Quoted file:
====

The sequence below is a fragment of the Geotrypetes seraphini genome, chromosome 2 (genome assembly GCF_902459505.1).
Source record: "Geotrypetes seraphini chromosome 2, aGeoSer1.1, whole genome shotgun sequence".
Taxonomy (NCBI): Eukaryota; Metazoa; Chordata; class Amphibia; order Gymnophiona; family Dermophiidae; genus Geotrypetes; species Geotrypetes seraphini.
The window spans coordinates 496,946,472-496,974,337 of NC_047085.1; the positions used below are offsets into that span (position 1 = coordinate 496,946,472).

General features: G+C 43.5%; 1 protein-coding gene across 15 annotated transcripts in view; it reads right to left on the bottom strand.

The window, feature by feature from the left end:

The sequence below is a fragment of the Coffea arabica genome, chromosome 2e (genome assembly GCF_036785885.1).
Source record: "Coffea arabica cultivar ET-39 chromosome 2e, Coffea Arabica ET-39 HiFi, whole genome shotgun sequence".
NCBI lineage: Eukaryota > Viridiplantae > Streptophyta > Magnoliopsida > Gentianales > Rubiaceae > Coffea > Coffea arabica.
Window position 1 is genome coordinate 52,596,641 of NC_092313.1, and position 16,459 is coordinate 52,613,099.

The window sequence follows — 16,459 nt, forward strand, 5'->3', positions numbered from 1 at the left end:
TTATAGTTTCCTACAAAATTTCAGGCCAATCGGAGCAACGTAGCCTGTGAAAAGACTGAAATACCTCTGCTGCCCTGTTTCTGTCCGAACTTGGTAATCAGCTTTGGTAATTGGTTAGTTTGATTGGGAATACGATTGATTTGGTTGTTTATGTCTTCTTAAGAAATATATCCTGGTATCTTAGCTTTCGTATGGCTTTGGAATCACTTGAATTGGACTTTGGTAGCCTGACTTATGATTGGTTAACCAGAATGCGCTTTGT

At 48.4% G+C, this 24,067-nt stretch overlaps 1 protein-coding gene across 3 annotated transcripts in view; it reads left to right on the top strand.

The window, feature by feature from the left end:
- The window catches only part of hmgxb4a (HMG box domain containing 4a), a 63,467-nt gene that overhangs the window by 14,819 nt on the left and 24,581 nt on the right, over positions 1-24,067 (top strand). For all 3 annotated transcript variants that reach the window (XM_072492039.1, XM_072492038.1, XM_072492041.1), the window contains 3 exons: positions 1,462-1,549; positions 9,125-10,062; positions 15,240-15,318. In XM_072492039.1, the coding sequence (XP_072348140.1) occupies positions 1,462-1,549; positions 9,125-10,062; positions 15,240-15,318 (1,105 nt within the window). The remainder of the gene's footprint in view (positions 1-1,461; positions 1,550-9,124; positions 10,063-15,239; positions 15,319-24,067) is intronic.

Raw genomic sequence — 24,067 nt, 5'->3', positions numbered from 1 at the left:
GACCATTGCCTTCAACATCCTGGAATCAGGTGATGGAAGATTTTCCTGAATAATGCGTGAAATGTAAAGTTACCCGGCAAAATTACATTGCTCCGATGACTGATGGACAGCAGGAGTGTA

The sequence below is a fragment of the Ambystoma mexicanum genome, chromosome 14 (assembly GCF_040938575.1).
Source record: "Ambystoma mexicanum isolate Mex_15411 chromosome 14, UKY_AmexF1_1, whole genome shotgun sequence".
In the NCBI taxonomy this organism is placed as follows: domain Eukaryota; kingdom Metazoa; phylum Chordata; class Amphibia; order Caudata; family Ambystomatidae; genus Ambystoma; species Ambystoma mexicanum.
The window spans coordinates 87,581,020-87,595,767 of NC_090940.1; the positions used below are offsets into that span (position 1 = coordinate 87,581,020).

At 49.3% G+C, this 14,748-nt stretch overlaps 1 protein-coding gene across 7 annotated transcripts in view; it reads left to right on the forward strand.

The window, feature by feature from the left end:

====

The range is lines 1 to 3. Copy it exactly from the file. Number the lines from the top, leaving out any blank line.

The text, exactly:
The sequence below is a fragment of the Geotrypetes seraphini genome, chromosome 2 (genome assembly GCF_902459505.1).
Source record: "Geotrypetes seraphini chromosome 2, aGeoSer1.1, whole genome shotgun sequence".
Taxonomy (NCBI): Eukaryota; Metazoa; Chordata; class Amphibia; order Gymnophiona; family Dermophiidae; genus Geotrypetes; species Geotrypetes seraphini.